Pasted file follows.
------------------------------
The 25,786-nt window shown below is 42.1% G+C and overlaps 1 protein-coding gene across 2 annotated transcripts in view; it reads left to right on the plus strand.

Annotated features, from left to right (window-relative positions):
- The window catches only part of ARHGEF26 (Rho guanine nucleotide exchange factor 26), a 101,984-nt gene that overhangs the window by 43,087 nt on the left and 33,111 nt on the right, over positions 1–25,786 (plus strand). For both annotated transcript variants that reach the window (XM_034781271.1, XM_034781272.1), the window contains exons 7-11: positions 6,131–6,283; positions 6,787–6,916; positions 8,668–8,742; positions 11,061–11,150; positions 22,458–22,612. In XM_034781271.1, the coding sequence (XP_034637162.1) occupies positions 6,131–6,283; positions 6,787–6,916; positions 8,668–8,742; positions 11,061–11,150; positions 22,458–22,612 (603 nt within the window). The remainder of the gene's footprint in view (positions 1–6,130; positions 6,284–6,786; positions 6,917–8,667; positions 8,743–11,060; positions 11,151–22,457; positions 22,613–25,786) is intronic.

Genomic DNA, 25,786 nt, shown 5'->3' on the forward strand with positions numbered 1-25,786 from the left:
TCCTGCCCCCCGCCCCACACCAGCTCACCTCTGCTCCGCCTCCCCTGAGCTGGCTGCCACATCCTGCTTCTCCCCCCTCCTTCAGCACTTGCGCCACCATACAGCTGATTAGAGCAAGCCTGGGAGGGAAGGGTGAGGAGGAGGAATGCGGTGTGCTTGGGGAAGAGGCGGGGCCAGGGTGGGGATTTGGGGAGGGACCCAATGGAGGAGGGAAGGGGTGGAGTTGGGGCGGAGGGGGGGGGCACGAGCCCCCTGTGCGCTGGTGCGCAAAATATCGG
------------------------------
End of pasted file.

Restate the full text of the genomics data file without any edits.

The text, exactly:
The 25,786-nt window shown below is 42.1% G+C and overlaps 1 protein-coding gene across 2 annotated transcripts in view; it reads left to right on the plus strand.

Annotated features, from left to right (window-relative positions):
- The window catches only part of ARHGEF26 (Rho guanine nucleotide exchange factor 26), a 101,984-nt gene that overhangs the window by 43,087 nt on the left and 33,111 nt on the right, over positions 1–25,786 (plus strand). For both annotated transcript variants that reach the window (XM_034781271.1, XM_034781272.1), the window contains exons 7-11: positions 6,131–6,283; positions 6,787–6,916; positions 8,668–8,742; positions 11,061–11,150; positions 22,458–22,612. In XM_034781271.1, the coding sequence (XP_034637162.1) occupies positions 6,131–6,283; positions 6,787–6,916; positions 8,668–8,742; positions 11,061–11,150; positions 22,458–22,612 (603 nt within the window). The remainder of the gene's footprint in view (positions 1–6,130; positions 6,284–6,786; positions 6,917–8,667; positions 8,743–11,060; positions 11,151–22,457; positions 22,613–25,786) is intronic.

Genomic DNA, 25,786 nt, shown 5'->3' on the forward strand with positions numbered 1-25,786 from the left:
TCCTGCCCCCCGCCCCACACCAGCTCACCTCTGCTCCGCCTCCCCTGAGCTGGCTGCCACATCCTGCTTCTCCCCCCTCCTTCAGCACTTGCGCCACCATACAGCTGATTAGAGCAAGCCTGGGAGGGAAGGGTGAGGAGGAGGAATGCGGTGTGCTTGGGGAAGAGGCGGGGCCAGGGTGGGGATTTGGGGAGGGACCCAATGGAGGAGGGAAGGGGTGGAGTTGGGGCGGAGGGGGGGGGCACGAGCCCCCTGTGCGCTGGTGCGCAAAATATCGG